The sense of flexing might seem more pronounced to a light-weight person (less "weight pressure"), than one who is closer to or over Micro's suggested maximum weight (220 pounds). My videos, for example, showed less flexing when the scooter was ridden by a 240 pound person, although the rider (my husband) reported that he felt the ride on the MFB was more comfortable then the Xootr's over the same pavement.

Floorboard Room




Riding comfort on rough pavement alone is not a reason to select an adult kick scooter. You also need to determine how the scooter's deck affects your ease of kicking.

The MFB's floorboard is perfect for people who wear size 9/10 (US) shoes or smaller. The floorboard becomes cramped for people who wear size 11 (US) and larger shoes. Seasoned kick scooter riders, however, can usually deal with small floorboards, but novice riders might find a scooter with a short floorboard constricting.

Brake


The MFB's back "stomp brake" is unique among all small urban kick scooters. As you can see in the photo above, the brake's surface is quite small and it is located closer to the back of the standing foot than to the middle of the back fender.

This brake design appears to reduce the heat that can be generated through a traditional stomp brake. Its use, however, is not intuitive.

Sole stiffness (or softness) and shoe size can affect how easy or hard it is to use this brake, so experimentation is needed when selecting your riding shoes. Under all conditions, you need to practice using this brake in order to develop the most effective braking performance.

Summary

The Micro Flex Blue is an excellent small urban kick scooter for people who regularly ride on a mixture of rough and smooth pavements. It is more ideal for shorter people (say, 5-feet, 10-inches and under) who wear size 9/10 (US) shoes or smaller, however, than for taller and/or heavier adults.

It is well built, light weight (10 pounds), and folds easily, making it ideal for carrying on public transportation, as well as in a car's trunk.

Former Flaw: When first introduced in 2014, the Micro Flex Blue had a flaw that caused its handlebar to collapse when riding. This has since been corrected by the manufacturer. Research our Let's Kick Scoot forums to learn more about this. Should you buy a MFB used, or from old stock, check for the presence of two gaskets at the joint where the scooter folds and have them immediately removed.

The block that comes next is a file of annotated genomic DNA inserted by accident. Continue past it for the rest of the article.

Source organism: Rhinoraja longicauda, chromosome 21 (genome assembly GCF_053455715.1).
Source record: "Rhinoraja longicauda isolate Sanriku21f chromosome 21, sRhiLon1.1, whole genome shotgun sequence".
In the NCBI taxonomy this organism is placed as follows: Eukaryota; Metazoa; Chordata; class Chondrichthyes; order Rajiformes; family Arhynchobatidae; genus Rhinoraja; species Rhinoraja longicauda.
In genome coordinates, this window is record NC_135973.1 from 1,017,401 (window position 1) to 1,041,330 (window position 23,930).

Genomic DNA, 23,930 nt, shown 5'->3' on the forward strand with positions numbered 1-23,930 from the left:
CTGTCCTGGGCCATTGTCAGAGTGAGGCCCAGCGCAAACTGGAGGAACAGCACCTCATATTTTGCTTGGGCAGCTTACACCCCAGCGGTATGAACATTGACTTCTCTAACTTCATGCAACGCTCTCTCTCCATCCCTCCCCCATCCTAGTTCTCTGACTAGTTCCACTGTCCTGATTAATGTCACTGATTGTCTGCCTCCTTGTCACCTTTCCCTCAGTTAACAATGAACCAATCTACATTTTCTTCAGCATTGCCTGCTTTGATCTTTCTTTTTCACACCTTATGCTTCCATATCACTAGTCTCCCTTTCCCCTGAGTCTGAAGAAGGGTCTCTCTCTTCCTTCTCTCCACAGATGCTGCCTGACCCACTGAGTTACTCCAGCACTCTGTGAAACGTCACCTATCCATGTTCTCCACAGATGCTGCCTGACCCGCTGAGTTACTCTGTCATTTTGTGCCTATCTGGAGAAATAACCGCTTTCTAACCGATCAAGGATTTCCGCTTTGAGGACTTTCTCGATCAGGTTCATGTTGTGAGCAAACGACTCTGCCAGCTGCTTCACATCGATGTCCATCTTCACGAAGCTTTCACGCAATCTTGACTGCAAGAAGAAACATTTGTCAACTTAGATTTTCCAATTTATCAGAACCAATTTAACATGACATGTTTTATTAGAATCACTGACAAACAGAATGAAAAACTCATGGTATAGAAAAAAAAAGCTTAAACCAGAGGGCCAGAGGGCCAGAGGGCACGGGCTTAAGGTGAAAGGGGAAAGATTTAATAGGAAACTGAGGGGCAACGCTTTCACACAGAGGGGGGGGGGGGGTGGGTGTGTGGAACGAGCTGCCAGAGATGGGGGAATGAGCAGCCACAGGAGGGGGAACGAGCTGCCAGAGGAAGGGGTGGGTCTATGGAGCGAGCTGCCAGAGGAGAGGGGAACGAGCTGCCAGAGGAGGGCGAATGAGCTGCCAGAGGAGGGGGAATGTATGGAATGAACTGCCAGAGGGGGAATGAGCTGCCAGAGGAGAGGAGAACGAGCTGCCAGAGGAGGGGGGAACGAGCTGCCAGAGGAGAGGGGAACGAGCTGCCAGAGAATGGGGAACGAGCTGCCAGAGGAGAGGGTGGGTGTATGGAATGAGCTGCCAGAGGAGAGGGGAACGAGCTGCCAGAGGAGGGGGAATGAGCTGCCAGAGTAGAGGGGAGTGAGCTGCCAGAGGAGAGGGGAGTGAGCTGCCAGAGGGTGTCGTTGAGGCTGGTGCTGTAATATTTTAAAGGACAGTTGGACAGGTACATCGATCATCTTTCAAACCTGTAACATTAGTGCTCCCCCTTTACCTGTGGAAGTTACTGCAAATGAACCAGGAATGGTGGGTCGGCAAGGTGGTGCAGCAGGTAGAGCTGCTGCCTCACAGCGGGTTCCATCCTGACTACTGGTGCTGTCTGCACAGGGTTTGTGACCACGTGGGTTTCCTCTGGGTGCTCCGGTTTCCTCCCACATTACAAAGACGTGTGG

Links

  • www.MicroKickboard.com. This is the site of the USA importer of Micro products.

  • www.Micro-Mobility.com. This is the site of the Micro scooter manufacturer based in Switzerland.

  • Let's Kick Scoot Article. This is a 2011 review of the Micro Kickboard Black/White scooter. Note that this style is slightly smaller than the Micro Flex Blue, with less floorboard room. Both scooter styles, however, have the same stability characteristics, although the Black/White does not have flexibility.

Questions? Comments?
Karen@LetsKickScoot.com

Article by Karen Little. Pictures and video by Karen and Phil Little. First published on 7/4/2015. All rights reserved by www.LetsKickScoot.com.






Request our newsletter


Articles on how to kick scoot

Where to Kick Scoot

Visit our forums to discuss your experiences





Video of the Zippr, a seated kick scooter

Kick Scooting While Seated on a Kick Scooter

New Year’s Eve on a Kick Scooter in Paris

Views from Liberty State Park to Hoboken

Review of the Minizum Battery Powered Kick Scooter

Review of the Fuzion Cityglide with Handbrake

Review of the Micro Suspension Adult Kick Scooter

Handbrakes on Small Urban Kick Scooters

Urban Dog Mushing on a Kick Scooter

Review of the Kbike K5 Kick Scooter



Kent's Bike Blog


Friends with and hosted by Lanex.com


Tugster: a waterblog





Friends with Littleviews.com


Home      Site Index      Forums      Scooter Manufacturers      Gear      Maintenance      About Us      Search Site
    Kick Scooter Videos      Kick Scooter Links      Off the Beaten Wheel . . .